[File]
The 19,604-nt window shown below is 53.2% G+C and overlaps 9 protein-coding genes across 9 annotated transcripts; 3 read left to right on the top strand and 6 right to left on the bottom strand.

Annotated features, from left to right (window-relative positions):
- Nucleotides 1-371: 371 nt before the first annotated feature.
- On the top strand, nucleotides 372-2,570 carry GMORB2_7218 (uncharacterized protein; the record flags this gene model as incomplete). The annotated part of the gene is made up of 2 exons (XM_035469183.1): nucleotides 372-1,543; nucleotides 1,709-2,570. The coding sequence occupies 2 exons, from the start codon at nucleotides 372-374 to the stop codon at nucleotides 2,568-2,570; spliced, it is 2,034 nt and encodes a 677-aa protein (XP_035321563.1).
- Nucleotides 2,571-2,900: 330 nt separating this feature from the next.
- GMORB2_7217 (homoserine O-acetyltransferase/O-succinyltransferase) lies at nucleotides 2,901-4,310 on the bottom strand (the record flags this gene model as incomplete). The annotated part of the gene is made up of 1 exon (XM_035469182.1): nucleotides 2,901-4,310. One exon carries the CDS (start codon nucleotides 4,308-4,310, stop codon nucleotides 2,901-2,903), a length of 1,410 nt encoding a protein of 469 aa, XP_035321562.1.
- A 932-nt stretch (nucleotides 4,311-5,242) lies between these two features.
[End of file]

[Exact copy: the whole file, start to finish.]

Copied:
The 19,604-nt window shown below is 53.2% G+C and overlaps 9 protein-coding genes across 9 annotated transcripts; 3 read left to right on the top strand and 6 right to left on the bottom strand.

Annotated features, from left to right (window-relative positions):
- Nucleotides 1-371: 371 nt before the first annotated feature.
- On the top strand, nucleotides 372-2,570 carry GMORB2_7218 (uncharacterized protein; the record flags this gene model as incomplete). The annotated part of the gene is made up of 2 exons (XM_035469183.1): nucleotides 372-1,543; nucleotides 1,709-2,570. The coding sequence occupies 2 exons, from the start codon at nucleotides 372-374 to the stop codon at nucleotides 2,568-2,570; spliced, it is 2,034 nt and encodes a 677-aa protein (XP_035321563.1).
- Nucleotides 2,571-2,900: 330 nt separating this feature from the next.
- GMORB2_7217 (homoserine O-acetyltransferase/O-succinyltransferase) lies at nucleotides 2,901-4,310 on the bottom strand (the record flags this gene model as incomplete). The annotated part of the gene is made up of 1 exon (XM_035469182.1): nucleotides 2,901-4,310. One exon carries the CDS (start codon nucleotides 4,308-4,310, stop codon nucleotides 2,901-2,903), a length of 1,410 nt encoding a protein of 469 aa, XP_035321562.1.
- A 932-nt stretch (nucleotides 4,311-5,242) lies between these two features.